In Europe, due to their voluntary commitments, the leading businesses which are active in the food, feed, detergent and chemical sectors are moving towards procurement of sustainable and deforestation-free vegetable oils for their supply chains. The amended European Union (EU) biofuel legislation also requires them to comply with specific sustainability criteria for vegetable oils in the biofuels market. Both growing requirements of private businesses and EU biofuel legislation highlight the importance of sustainability certification for palm oil suppliers. Moreover, for those markets where a substitution of palm oil is unlikely due to technological and cost reasons, the implementation of the EU Regulation 1169/11 on the Provision of Food Information to Consumers, further prompts the procurement of sustainable certified palm oil. Suppliers of sustainable palm oil could profit from these favourable circumstances only if their sustainability certification were granted through reliable and credible sustainability standards. Through the use of advanced tools granting deforestation-free supply chains, such as the Global Risk Assessment Services (GRAS), and the adoption of requirements even more stringent than the ones demanded by the European biofuel policy, the International Sustainability and Carbon Certification scheme (ISCC) emerges, among others, as a highly reputable scheme. The objectives of this article are to describe the current European regulatory framework, the impacts deriving from it and the reasons why sustainability certification, if supported by advanced tools and released by highly credible standards such as ISCC, will be the key to access the European energy, food, feed, detergent and chemical markets.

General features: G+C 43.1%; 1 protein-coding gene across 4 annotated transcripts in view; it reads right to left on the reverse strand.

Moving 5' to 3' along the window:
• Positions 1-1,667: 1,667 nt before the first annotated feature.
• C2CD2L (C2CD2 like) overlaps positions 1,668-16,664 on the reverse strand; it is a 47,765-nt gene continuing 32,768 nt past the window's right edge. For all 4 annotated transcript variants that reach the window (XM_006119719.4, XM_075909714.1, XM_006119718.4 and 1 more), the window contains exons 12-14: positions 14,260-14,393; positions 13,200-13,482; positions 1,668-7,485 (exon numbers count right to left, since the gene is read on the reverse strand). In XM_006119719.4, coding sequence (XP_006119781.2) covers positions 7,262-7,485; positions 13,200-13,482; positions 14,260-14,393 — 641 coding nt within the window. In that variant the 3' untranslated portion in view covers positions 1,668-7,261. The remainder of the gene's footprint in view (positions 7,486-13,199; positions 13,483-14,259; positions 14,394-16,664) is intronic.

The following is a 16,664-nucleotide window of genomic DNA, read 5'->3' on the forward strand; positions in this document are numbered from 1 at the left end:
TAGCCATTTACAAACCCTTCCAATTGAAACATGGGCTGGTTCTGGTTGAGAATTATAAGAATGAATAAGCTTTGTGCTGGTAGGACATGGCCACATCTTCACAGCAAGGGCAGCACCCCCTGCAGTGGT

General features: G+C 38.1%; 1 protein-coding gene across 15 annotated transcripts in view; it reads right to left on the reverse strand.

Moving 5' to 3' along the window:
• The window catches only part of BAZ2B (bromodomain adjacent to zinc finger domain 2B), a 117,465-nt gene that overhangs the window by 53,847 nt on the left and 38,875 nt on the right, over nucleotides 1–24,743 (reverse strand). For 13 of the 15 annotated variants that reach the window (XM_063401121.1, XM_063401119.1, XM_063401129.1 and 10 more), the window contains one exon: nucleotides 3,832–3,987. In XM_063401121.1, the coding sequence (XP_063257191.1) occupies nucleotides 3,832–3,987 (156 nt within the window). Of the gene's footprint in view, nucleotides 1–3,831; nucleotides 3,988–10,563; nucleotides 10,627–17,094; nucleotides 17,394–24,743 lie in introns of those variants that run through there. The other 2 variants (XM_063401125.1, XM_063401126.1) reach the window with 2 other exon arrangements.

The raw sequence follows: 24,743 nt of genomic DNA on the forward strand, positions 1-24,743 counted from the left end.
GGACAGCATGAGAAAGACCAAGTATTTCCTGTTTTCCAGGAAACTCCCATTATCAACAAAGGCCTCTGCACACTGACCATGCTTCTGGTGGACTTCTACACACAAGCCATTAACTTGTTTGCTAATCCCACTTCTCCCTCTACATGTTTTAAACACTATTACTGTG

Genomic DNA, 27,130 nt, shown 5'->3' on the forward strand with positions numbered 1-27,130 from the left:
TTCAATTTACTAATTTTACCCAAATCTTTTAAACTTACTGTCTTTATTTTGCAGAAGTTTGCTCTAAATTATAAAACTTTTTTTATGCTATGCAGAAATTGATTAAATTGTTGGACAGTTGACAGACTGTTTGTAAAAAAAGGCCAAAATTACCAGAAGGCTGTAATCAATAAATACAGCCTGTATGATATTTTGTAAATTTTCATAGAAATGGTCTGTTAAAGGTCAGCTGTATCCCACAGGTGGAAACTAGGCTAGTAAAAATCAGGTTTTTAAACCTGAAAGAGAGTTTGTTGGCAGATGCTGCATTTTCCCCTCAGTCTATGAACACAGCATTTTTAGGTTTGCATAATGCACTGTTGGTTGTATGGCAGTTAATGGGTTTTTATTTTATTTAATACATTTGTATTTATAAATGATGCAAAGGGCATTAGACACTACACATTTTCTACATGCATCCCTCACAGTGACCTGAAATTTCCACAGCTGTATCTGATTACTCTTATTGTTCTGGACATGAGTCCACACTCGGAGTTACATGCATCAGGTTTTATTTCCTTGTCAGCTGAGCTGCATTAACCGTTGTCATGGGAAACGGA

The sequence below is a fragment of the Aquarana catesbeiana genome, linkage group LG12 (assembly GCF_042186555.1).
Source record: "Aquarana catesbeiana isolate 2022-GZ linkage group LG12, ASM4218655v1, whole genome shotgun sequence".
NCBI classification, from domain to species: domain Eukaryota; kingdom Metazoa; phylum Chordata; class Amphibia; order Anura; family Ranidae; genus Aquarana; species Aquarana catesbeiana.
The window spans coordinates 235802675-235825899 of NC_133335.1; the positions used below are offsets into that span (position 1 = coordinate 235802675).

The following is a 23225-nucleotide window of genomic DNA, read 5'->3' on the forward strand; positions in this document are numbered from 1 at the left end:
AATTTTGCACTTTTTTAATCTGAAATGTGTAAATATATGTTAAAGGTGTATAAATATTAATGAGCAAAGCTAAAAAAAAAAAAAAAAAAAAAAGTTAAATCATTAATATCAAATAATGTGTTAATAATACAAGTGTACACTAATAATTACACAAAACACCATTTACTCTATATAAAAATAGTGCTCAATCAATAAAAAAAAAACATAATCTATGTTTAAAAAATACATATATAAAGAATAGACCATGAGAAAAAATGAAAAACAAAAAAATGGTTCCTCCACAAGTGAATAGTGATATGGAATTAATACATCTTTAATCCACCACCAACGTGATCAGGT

Keyword(s): sustainability, palm oil, ISCC, GRAS, deforestation-free supply chain, European Union.

Download PDF

© Malaysian Palm Oil Board (MPOB). All Rights reserved.
No part of this publication may be reproduced, stored in a retrieval system,
in any form or by any means, electronic, mechanical, photocopying, recording, or otherwise, without prior written permission of the publisher.

This online publication is electronically compiled by Palm Information Centre, Malaysian Palm Oil Board (MPOB)
Page 1 of 13

Menu

Subscribed Resources

e-RESOURCES

e-BOOKS 

 

2017 SUBSCRIBED TITLES

TITLE LIST

USER GUIDE

Updated on 18 January 2017

Daily CPO Prices

Quick Links


                 


      

              
Copyright © 2017 PALMOILIS Portal. All Rights Reserved.
Designed & Developed by Palm Information Centre, MPOB. Contact webmaster

Visitor Counter

020083
TodayToday65
YesterdayYesterday91
This WeekThis Week217
This MonthThis Month1930
All DaysAll Days20083